New Group Offers Hope and Help to Cancer Patients and Caregivers

Kathy Ricci spent 35 years delivering care to patients as a nurse. For nearly 20 of those years, she worked in the Ambulatory Patient Center (APC) at Rhode Island Hospital, alongside Charles McDonald, MD, an internationally recognized dermatologist/oncologist. 

Two years ago, Kathy was back at the APC Building. But this time, as a patient


The Ricci's

The support group Hugo funded will also be the “right place” for those seeking a measure of calm in the storm that is glioblastoma.

On July 20, 2020, Kathy was demonstrating a level of confusion and forgetfulness, which was concerning to her husband, Hugo. “She couldn’t remember her social security number and then where she was,” he says. So, Kathy was taken to her local hospital for evaluation. Initially, it was thought that she may be experiencing transient ischemic attacks or mini strokes. But tests were inconclusive, and she was transferred to Rhode Island Hospital for further assessment. There, imaging scans revealed a tumor and Kathy was diagnosed with glioblastoma, a rare and fast-growing type of brain cancer with an average life expectancy of 12 to 15 months.

“We were absolutely devastated,” Hugo recalls.

On July 27, 2020, Kathy had surgery to remove the tumor and shortly after underwent six weeks of chemotherapy and radiation. What followed was months of periodic MRIs and scans to monitor Kathy’s cancer, as well as physical, occupational, and speech therapy, and a targeted regimen of anti-angiogenic inhibitor drugs. 

Unfortunately, despite this thorough course of treatment, Kathy’s cancer continues to take a significant toll on her health. “It’s been a long, difficult road and Kathy is basically in home hospice now,” Hugo explains. “But we’re people of faith and we believe in miracles.”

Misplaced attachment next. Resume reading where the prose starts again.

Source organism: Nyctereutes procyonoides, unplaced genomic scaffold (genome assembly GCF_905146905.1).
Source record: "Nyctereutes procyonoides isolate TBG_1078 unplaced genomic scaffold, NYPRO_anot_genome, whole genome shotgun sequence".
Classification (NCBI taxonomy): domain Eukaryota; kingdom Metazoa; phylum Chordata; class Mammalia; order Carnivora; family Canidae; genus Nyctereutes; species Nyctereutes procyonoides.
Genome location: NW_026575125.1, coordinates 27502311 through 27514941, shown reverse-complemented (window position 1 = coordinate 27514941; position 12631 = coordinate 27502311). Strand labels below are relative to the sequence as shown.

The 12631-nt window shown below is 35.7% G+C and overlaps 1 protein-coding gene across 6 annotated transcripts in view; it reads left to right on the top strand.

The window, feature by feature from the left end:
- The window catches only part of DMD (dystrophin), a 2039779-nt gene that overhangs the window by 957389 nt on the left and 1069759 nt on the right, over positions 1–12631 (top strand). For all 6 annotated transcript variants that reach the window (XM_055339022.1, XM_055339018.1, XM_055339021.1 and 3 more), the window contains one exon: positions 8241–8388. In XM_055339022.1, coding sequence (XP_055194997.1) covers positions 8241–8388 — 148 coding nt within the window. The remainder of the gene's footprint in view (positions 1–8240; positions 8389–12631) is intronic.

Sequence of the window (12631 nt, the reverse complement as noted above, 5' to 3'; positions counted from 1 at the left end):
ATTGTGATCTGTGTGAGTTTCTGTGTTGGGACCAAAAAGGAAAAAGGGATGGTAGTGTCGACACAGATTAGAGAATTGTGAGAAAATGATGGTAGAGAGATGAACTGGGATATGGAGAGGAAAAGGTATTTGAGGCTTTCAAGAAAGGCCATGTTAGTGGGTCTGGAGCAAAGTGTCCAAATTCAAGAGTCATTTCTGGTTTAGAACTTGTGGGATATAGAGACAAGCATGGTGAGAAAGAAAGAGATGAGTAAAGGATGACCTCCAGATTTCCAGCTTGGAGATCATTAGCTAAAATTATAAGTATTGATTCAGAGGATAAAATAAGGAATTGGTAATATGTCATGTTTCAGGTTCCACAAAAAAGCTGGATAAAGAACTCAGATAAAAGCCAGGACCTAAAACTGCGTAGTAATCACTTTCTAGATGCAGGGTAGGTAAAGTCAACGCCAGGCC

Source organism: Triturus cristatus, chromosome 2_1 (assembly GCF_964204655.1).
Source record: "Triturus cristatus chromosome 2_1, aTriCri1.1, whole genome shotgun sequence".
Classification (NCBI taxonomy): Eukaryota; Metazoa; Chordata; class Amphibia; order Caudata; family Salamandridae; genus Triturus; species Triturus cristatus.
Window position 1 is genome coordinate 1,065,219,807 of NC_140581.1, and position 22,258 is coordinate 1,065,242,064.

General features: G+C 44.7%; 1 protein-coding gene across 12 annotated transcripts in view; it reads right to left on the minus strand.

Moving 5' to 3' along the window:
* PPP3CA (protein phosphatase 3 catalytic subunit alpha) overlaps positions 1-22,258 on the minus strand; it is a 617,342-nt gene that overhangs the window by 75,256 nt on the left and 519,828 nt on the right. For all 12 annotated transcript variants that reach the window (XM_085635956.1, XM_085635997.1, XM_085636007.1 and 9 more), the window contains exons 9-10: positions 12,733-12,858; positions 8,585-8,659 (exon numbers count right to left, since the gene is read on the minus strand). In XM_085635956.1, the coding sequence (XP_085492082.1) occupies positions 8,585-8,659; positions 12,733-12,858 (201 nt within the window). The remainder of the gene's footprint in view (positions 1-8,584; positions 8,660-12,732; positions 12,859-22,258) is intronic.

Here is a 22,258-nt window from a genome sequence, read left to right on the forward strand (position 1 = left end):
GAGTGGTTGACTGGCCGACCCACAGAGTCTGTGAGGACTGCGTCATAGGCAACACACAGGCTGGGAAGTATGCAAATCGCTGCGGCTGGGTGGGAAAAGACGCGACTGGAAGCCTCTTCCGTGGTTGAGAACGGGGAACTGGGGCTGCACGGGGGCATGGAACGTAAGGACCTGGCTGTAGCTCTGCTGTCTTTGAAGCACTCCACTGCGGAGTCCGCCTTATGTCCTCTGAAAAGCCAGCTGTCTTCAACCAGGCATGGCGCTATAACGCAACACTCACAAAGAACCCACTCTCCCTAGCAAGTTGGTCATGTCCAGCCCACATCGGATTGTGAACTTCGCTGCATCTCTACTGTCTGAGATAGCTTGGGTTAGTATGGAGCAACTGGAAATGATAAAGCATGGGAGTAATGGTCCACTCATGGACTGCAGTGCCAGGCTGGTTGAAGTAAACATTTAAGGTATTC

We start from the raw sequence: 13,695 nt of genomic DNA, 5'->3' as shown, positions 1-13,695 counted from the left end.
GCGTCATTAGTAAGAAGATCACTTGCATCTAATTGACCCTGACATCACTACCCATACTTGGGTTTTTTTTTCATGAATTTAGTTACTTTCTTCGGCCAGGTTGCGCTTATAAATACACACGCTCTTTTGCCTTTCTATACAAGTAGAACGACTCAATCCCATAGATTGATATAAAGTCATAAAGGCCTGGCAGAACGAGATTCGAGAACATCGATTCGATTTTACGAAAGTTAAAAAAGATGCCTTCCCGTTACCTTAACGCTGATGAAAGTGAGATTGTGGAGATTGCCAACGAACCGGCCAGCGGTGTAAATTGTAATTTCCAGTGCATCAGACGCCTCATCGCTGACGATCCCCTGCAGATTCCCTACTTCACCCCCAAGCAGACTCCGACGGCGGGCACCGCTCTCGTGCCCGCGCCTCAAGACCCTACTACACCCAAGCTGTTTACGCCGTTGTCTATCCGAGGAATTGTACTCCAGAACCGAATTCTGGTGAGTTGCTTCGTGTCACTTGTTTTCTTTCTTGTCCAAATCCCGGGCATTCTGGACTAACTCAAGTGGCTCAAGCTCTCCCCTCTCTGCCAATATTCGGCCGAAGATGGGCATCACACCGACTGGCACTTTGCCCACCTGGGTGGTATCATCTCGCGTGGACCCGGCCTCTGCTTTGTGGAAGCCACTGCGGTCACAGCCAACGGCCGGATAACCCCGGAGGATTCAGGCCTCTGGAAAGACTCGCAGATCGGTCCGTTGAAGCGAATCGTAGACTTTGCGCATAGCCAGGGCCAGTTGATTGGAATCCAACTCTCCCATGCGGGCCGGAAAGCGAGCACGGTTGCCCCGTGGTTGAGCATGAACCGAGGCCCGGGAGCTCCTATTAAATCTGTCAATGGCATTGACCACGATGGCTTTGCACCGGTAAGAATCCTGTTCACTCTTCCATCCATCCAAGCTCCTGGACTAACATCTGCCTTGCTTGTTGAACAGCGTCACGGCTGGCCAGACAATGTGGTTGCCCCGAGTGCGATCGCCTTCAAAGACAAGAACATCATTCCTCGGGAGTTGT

Hugo also believes in helping others who find themselves fighting the same awful battle. The retired Workers’ Compensation Court Judge donated $100,000 to create a dedicated support group at Rhode Island Hospital to assist those impacted by glioblastoma.

“I wanted to recognize my wife’s plight and her valiant effort to fight this insidious disease and to establish a forum for patients and caregiver families to connect, find out what to expect, learn from each other, and bring peace and comfort during this most challenging time,” he explains. Clinical counseling, social and emotional peer-to-peer support, and providing information and education will be components of the new program. 

“I looked into going to New York or Boston for Kathy’s care, but she said ‘no,’ she wanted to stay right here,” Hugo says. “The research I conducted confirmed the high standard of neuro-oncology care at Rhode Island Hospital, which gave me peace of mind that she was in the right place.”

The support group Hugo funded will also be the “right place” for those seeking a measure of calm in the storm that is glioblastoma.

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